This Food Saver Friday we are talking food preservation, which is like food storage but different. Preservation is food storage for the long-term, you know – canning, dehydrating, and freezing.
A Quick Guide to Food Preservation – Part 1
My mom, and my Ball Blue Book® Guide to Preserving which Mom gifted me, are my go-to resources on all things food preservation. For more than one hundred years, Ball has been celebrating the art of home food preservation. And for as many years as she can remember, my mom has been using the knowledge of her grandma and the Blue Book to craft some perfectly preserved (and tasty, I might add) food art.
Preserving is one of my mom’s favorite pastimes, her creative outlet – her happy place. In fact, I think she may even shed a tear every year at summer’s end when it’s time to put her preserving gear back in storage. There is just about nowhere else she would rather be than in the kitchen canning, dehydrating, and freezing the spoils of her gardening labor. And about every other year, she takes on canning meats. Seriously – you name it, she can preserve it.
The following is a list of the definitions and descriptions of the different food preservation methods taught to me by my mom and my Ball Blue Book®.
In short, canning does two things to preserve food. First, heating food contained in canning jars to the correct temperature and holding said temperature for the appropriate amount of time impedes spoilage by killing the microorganisms that encourage decay. Second, the heat applied during the processing period creates a vacuum seal, which in turn prevents any other pesky decay-promoting microorganisms from entering the jar.
But not all foods (or bacteria) are created equal, and thus, there are two different methods of canning designated…
Water bath. This method heats jarred foods to the 212 degrees Fahrenheit, which is best suited for high-acid foods (tomatoes, pickles, etc.). Actually, this method should NOT be used for anything but high-acid foods. Temperatures do not get high enough to kill all of the bacteria present in low-acid foods. This method is the one that I am most familiar with, mainly because I do not own a pressure canner and partly because I am slightly intimidated by pressure canning.
Pressure. Pressure canning takes foods to 240 degrees Fahrenheit, which kills ALL bacteria present in low-acid foods (green beans, corn, other non-pickled veggies, etc.). I’ve been told that if you are going to can, pressure canning is the way to go – that if you own a pressure canner there is no need for a water bath canner. But on account of my being intimidated by the pressure canner, I think I will keep pulling the “mommy, help me” card on any low-acid foods I have that might need to be canned.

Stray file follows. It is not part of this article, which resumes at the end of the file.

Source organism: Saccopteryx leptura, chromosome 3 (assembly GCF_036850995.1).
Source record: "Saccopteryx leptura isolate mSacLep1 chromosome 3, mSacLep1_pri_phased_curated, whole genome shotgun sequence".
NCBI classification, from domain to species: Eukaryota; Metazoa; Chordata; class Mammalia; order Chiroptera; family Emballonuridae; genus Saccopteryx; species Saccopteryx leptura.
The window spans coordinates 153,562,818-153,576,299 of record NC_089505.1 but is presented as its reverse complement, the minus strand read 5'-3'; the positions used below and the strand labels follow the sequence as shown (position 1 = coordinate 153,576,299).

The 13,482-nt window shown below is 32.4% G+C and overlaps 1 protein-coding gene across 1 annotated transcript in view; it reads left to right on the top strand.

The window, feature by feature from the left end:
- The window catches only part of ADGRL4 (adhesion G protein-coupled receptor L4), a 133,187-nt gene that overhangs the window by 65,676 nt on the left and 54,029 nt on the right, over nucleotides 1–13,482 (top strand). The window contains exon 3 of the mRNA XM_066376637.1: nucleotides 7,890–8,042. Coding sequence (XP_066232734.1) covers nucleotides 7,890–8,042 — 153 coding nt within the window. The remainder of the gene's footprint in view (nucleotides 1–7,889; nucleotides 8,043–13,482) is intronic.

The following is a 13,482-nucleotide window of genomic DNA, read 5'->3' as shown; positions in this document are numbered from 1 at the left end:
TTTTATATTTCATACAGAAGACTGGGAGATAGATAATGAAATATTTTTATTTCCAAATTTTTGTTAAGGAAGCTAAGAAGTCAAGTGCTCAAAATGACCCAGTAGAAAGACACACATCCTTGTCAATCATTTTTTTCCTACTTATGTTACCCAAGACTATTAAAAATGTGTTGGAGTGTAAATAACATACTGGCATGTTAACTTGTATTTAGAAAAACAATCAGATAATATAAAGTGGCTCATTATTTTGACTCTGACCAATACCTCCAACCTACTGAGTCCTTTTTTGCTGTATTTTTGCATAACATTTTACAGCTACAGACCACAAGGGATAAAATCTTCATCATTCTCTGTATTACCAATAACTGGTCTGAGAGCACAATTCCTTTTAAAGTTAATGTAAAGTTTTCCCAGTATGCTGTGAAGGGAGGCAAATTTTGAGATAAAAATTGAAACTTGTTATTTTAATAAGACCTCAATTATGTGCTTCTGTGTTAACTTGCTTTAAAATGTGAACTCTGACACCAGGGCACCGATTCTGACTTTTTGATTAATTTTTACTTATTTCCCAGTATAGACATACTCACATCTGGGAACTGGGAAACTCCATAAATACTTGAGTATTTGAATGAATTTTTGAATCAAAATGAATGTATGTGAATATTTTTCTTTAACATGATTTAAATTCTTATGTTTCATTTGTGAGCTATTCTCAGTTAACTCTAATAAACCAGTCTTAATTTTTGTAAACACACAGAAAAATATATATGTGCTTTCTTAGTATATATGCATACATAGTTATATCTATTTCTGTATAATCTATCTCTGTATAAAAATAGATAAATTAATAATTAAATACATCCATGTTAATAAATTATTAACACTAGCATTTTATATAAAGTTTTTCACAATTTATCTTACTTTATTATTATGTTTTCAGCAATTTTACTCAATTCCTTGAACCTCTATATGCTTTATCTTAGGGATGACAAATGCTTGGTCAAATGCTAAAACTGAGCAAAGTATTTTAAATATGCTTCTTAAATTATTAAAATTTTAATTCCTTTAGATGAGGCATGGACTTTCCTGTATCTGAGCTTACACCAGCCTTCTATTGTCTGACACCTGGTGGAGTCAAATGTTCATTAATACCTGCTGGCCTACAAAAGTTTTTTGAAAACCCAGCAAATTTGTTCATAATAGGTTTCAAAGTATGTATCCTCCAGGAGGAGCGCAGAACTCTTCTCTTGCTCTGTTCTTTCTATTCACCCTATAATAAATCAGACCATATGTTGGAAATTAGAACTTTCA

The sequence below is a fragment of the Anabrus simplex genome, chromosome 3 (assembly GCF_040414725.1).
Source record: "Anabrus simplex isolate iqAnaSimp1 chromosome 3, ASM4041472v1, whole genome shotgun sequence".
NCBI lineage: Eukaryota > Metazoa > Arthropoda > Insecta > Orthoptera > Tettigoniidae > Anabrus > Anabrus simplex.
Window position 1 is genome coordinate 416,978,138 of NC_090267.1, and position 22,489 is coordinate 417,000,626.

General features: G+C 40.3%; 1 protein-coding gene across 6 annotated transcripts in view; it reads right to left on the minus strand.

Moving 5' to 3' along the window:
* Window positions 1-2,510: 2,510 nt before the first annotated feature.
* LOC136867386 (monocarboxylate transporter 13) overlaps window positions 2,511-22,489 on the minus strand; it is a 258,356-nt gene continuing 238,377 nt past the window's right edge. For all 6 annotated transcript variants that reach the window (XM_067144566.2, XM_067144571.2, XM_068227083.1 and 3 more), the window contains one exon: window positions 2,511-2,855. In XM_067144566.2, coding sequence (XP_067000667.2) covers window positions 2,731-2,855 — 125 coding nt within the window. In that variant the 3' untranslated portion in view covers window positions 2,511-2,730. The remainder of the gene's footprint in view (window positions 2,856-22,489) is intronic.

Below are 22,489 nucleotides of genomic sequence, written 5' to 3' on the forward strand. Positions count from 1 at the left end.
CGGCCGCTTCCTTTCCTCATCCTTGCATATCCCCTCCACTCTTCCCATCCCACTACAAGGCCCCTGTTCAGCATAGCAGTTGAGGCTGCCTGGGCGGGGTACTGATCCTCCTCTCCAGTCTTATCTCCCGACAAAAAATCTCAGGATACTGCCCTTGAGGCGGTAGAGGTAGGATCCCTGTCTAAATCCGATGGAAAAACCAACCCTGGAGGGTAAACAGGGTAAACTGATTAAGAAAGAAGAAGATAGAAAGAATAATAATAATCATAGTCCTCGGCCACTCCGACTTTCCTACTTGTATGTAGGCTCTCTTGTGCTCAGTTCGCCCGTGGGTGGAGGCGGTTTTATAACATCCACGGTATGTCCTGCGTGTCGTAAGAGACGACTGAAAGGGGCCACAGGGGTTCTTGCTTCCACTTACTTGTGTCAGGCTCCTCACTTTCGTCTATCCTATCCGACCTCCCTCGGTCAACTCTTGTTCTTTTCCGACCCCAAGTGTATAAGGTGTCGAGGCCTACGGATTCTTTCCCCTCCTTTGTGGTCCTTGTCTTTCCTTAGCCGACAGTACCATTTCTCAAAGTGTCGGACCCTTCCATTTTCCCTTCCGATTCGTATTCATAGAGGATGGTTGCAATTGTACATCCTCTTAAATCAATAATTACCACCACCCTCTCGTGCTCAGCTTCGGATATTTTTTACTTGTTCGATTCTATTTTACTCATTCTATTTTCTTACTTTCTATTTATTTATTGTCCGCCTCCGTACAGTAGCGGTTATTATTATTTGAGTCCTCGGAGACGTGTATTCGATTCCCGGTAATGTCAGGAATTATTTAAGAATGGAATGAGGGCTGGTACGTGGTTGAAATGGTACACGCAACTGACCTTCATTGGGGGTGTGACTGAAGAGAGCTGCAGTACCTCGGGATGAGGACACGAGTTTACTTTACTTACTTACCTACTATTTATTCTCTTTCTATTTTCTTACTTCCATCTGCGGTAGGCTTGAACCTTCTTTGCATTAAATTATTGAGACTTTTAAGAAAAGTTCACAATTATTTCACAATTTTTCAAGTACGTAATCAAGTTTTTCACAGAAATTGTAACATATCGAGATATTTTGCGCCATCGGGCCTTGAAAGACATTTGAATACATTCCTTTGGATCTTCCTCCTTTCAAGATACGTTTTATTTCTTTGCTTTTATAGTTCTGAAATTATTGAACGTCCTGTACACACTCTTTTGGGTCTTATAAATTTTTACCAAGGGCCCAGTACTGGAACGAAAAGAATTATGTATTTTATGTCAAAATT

*Note: Processing times will vary depending on elevation, method, and type of food being canned.
To me dehydrating is the least intimidating of all of the preservation methods discussed today, especially if you own a handy-dandy dehydrator. Dehydrated foods can be stored for an indefinite amount of time because the process completely dries them out. Without water microorganisms cannot grow. Without microorganisms food cannot spoil.
Freezing has the big advantage of maintaining their integrity, making them more similar to fresh foods than their canned or dehydrated counterparts. The disadvantage to freezing is that it only postpones the growth of bacteria and slows enzyme activity. It does not sterilize or stop the growth of microorganisms like the other methods of preservation.
Next Time on Food Saver Friday
Stay tuned next time for more on food preservation. We are going more in-depth on which foods are best suited for each preservation method and some simple techniques to set you up for preservation perfection. In the meantime, if you have questions feel free to leave them here in the comments, or shoot us an email using the Contact Me page. And if you’ve missed any of the food saving goodness, click here to catch up.